Easter. The grave clothes of winter
are still here, but the sepulchre
is empty. A messenger
from the tomb tells us
how a stone has been rolled
from the mind, and a tree lightens
the darkness with its blossom.
There are travellers upon the road
who have heard music blown
from a bare bough, and a child
tells us how the accident
of last year, a machine stranded
beside the way for lack
of petrol, is crowned with flowers.

“Resurrection”, by R. S. Thomas

Cultural Event

Pandemic Time (with Tarkovsky)

Russian director Andrei Tarkovsky considered the nine-minute, continuous tracking shot near the end of his 1983 film Nostalghia to be the finest scene he ever filmed, going so far as to tell his leading actor at the time that "maybe this act will be the true meaning of my life."

The scene? A man, carrying a flickering and sputtering candle, across the abandoned pool of a derelict Italian spa in order to memorialize his suicided friend.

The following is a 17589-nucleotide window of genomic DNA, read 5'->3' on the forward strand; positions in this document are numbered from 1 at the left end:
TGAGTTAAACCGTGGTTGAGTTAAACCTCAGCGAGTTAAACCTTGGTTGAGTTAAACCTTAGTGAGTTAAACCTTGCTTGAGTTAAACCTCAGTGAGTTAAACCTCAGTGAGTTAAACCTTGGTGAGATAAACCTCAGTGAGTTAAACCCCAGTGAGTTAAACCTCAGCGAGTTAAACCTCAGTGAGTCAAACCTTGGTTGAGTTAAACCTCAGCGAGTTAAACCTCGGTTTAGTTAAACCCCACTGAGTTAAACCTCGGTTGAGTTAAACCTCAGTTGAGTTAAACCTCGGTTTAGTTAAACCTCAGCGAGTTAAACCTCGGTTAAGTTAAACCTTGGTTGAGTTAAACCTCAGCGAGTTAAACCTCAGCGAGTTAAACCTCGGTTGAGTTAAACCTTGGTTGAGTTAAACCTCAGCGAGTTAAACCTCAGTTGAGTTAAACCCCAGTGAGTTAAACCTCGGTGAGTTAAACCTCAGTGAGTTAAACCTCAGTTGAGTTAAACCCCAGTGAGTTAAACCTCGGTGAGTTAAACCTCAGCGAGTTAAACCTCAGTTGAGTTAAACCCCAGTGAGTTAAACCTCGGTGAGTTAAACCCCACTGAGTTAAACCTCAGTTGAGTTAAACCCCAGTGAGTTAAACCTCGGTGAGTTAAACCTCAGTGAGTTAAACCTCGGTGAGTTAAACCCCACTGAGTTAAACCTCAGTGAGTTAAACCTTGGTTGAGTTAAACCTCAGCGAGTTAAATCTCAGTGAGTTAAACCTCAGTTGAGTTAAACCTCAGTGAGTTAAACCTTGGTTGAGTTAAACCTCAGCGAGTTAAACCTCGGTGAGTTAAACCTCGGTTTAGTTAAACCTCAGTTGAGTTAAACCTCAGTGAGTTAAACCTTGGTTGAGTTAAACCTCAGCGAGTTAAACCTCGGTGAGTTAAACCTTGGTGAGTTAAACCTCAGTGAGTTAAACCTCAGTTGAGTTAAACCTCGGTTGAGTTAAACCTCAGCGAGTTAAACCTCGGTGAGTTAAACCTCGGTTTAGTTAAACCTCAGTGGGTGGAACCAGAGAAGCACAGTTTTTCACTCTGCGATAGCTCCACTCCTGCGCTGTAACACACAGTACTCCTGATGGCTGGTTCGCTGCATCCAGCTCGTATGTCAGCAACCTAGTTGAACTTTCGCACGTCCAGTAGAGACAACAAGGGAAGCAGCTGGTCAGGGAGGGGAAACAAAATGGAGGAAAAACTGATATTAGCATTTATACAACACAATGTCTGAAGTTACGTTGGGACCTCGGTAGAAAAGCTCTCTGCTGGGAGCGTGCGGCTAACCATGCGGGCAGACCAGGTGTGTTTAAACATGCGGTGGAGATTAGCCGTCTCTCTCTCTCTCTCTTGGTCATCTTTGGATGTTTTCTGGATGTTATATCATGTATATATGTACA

It's a devastating scene, not just as an achingly poetic expression of remembrance, but also for what it does to us as viewers: we are discomforted, drawn in, disoriented, and ultimately—perhaps—moved into deep meditation.

This is film-become-ritual, a blurring of the temporal and the eternal, something very close to religious liturgy at its best.

The always excellent Nerdwriter offers a meditative reflection on time, cinematography, endurance, and the pandemic in light of Tarkovsky's "candle scene."